Woven In Moonlight Review

The goal was to have two reviews for you today. However, I am extremely behind in OWL reading, since I don’t have work to keep me to a schedule. As such you might just get the second one tomorrow. Best!

Customary warning: This is a reminder that these are my personal opinions. My thoughts and feelings are not your thoughts and feelings. I may not always be the target  audience for a book; sometimes I am. If I do not like a book, that doesn’t mean you’ll dislike it. If I love a book or simply like a book, you may hate it. Take everything I say with this knowledge. If it sounds interesting to you despite what I’ve said, then go ahead and read it. You’ll only know you like something if you read it yourself.

That being said… Spoilers ahead.




Woven in Moonlight by Isabel Ibanez

Synopsis From The Book

Ximena is the decoy Condesa, a stand-in for the last remaining Illustrian royal. Her people lost everything when the usurper, Atoc, used an ancient relic to summon ghosts and drive the Illustrians from La Ciudad. Now Ximena’s motivated by her insatiable thirst for revenge, and her rare ability to spin thread from moonlight.

When Atoc demands the real Condesa’s hand in marriage, it’s Ximena’s duty to go in her stead. She relishes the chance, as Illustrian spies have reported that Atoc’s no longer carrying his deadly relic. If Ximena can find it, she can return the true aristócrata to their rightful place.

She hunts for the relic, using her weaving ability to hide messages in tapestries for the resistance. But when a masked vigilante, a warm-hearted princesa, and a thoughtful healer challenge Ximena, her mission becomes more complicated. There could be a way to overthrow the usurper without starting another war, but only if Ximena turns her back on revenge—and her Condesa.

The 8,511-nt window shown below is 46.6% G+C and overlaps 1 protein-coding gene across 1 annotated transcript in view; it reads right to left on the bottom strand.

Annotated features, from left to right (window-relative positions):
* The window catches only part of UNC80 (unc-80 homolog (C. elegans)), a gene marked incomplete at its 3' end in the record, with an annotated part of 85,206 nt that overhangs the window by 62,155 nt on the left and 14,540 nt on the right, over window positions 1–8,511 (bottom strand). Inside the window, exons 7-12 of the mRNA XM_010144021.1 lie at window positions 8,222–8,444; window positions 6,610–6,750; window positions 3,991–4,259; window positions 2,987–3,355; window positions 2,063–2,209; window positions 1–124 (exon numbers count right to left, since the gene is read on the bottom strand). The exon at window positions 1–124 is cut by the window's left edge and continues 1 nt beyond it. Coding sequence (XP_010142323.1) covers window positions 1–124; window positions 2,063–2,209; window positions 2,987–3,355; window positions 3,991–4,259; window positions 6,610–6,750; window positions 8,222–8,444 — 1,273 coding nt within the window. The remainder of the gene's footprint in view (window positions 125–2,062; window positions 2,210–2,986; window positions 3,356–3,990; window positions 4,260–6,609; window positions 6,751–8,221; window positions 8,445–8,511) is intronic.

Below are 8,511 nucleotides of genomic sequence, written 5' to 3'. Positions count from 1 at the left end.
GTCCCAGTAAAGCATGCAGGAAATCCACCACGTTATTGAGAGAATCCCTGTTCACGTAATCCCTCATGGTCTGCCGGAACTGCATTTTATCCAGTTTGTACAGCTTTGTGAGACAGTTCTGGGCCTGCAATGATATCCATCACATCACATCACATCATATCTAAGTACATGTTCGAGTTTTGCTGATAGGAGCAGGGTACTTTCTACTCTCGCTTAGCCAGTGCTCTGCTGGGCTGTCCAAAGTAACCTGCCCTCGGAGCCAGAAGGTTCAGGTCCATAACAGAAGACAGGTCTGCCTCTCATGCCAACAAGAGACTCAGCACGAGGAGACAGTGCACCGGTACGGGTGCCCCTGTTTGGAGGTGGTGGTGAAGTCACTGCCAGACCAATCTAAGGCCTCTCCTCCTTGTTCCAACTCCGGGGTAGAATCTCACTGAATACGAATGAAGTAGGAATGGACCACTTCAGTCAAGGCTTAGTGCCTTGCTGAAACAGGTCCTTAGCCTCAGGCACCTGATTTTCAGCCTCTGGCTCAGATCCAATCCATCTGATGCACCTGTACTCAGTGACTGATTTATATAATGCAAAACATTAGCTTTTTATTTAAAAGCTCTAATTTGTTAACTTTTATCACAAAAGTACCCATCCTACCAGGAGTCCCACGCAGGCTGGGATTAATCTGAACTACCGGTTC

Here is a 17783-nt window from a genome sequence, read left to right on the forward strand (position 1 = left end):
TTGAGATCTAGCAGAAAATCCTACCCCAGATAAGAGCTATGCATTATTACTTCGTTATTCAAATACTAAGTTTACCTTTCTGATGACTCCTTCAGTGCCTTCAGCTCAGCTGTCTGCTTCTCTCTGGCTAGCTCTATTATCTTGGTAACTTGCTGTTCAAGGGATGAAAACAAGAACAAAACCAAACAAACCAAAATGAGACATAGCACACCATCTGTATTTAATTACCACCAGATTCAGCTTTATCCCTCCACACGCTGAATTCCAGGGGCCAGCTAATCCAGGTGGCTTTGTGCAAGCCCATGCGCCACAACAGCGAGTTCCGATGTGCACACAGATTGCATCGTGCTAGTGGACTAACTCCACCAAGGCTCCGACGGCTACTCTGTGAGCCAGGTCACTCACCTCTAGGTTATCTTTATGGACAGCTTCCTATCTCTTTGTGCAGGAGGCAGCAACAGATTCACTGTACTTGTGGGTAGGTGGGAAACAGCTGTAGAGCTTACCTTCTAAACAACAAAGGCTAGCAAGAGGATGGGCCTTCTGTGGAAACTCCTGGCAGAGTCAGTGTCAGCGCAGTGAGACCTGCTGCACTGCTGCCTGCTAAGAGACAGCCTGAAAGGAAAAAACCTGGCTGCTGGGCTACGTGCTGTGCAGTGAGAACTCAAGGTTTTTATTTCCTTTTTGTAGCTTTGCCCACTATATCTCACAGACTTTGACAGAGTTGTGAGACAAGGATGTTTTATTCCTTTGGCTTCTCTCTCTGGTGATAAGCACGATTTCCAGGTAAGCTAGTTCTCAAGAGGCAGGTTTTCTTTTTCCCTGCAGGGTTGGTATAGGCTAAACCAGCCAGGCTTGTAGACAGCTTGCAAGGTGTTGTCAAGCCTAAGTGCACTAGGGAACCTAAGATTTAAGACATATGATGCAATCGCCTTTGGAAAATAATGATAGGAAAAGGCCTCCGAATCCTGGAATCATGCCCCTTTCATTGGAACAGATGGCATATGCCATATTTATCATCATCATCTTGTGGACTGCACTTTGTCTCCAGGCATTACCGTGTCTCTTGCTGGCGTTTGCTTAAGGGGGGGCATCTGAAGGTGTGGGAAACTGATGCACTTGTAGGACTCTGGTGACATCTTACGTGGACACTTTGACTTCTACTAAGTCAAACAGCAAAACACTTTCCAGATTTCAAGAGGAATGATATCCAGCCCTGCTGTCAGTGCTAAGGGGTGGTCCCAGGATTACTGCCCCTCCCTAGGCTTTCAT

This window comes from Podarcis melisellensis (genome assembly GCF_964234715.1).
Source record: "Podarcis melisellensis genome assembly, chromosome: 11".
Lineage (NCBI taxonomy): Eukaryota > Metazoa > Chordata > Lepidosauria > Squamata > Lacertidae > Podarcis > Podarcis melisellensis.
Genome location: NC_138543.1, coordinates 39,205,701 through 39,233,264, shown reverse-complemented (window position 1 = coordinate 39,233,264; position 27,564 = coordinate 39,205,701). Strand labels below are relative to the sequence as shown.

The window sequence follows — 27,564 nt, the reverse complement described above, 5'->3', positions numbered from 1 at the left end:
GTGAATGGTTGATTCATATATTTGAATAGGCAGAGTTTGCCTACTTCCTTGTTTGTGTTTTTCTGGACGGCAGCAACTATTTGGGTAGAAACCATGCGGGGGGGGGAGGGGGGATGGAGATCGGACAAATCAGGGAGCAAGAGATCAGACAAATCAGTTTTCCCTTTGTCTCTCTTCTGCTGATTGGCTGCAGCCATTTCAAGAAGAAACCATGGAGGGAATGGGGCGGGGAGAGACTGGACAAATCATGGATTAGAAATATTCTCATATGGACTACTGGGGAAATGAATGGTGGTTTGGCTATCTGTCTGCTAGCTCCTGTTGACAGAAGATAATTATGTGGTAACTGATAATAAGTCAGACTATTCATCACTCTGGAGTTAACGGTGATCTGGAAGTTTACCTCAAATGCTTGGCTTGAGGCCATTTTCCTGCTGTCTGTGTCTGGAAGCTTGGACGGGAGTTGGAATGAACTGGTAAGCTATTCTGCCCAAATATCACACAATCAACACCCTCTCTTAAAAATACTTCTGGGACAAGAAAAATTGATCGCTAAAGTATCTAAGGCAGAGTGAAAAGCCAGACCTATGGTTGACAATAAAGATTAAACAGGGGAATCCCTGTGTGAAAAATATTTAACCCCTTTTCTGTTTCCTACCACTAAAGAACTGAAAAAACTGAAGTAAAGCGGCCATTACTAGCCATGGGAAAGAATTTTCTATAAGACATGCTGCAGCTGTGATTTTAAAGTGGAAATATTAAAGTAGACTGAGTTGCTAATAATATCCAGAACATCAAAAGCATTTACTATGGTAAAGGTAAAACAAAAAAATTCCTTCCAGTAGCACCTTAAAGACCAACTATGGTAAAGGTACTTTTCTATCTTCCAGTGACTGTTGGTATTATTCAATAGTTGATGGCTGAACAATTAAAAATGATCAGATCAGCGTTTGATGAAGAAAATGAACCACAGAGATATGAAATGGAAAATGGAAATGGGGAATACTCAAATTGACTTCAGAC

Fantasy | YA – PW |Talk of Death, Revolution, War and Battles | Patience, Open-mindedness, Prejudice


Initial Thoughts Before Reading:

Okay! Here we go! Got this baby in my FL box a while back. It is a retelling but gender swapped. I actually don’t know much about the retelling being done here but retellings are always fun. Are they not? Expectations are low, but I am going into reading this rather tired. Best of luck to me.

Initial Thoughts After Reading:

I was so angry. For so long. Ximena was bigoted. Rumi was, or seemed, bigoted. Everyone hated everyone. Atoc was horrid. And then we got Princess Tamaya and my heart was settled, and Ximena started to understand both sides. The moment that happened, the tension I had with the book dropped away, but I was just so angry before. Not because it was badly written, but because injustice pisses me off, and Ximena was on the side of the oppressor. However as she understands more, the book made me feel better. HOWEVER, I kept reading because it was so BEAUTIFUL. Colors, magic, the world. Its all so beautiful, luscious, and tantalizing. I really, really loved the use of color for world building in this novel.